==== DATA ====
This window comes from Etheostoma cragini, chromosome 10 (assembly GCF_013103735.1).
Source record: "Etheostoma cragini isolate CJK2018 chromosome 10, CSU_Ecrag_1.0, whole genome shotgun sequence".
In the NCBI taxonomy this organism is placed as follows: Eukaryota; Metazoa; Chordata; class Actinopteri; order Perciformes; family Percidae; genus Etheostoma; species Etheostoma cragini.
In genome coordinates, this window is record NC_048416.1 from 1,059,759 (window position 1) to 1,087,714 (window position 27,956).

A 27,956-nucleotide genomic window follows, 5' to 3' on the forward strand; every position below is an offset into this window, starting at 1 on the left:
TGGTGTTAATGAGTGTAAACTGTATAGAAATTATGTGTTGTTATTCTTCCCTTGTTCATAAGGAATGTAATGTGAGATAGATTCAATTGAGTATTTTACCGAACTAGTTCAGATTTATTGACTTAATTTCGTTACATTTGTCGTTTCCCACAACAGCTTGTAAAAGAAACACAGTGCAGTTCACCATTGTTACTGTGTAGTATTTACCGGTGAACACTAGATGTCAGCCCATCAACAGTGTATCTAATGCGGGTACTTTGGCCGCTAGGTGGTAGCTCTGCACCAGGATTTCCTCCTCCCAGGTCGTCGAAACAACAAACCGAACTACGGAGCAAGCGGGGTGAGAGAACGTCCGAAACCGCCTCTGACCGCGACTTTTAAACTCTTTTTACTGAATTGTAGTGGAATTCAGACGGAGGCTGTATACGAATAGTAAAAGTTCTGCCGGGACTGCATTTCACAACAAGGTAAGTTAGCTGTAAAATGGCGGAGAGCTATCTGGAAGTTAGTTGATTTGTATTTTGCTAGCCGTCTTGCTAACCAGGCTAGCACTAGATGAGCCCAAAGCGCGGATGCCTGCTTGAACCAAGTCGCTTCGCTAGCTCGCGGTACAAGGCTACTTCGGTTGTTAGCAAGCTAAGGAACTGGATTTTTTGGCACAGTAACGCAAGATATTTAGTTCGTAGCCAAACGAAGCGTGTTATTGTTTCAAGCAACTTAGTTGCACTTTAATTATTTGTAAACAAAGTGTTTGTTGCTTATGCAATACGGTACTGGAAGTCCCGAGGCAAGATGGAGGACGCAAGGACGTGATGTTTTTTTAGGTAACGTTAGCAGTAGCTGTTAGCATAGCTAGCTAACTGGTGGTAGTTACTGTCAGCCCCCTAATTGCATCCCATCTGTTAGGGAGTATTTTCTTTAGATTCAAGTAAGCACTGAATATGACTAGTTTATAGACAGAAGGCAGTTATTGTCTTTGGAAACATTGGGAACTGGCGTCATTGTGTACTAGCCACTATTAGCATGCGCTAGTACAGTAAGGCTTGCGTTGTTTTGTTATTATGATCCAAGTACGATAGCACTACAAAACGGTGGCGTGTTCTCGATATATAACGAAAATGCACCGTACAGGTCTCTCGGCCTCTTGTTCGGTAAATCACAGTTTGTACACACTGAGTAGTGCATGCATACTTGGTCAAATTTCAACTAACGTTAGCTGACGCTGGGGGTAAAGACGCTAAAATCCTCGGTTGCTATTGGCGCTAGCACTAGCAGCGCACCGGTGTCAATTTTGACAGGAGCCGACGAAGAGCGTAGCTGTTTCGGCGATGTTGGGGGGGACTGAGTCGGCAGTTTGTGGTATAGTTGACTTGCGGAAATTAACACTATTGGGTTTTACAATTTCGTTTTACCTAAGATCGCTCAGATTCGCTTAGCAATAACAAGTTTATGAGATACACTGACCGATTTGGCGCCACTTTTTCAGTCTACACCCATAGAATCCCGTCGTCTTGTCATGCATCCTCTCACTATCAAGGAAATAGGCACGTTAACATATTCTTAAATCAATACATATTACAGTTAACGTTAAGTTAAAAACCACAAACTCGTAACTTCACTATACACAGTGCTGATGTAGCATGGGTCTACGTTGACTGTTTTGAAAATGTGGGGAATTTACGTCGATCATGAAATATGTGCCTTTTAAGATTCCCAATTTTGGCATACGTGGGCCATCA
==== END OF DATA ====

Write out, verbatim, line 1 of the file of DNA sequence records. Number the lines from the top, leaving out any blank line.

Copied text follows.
This window comes from Etheostoma cragini, chromosome 10 (assembly GCF_013103735.1).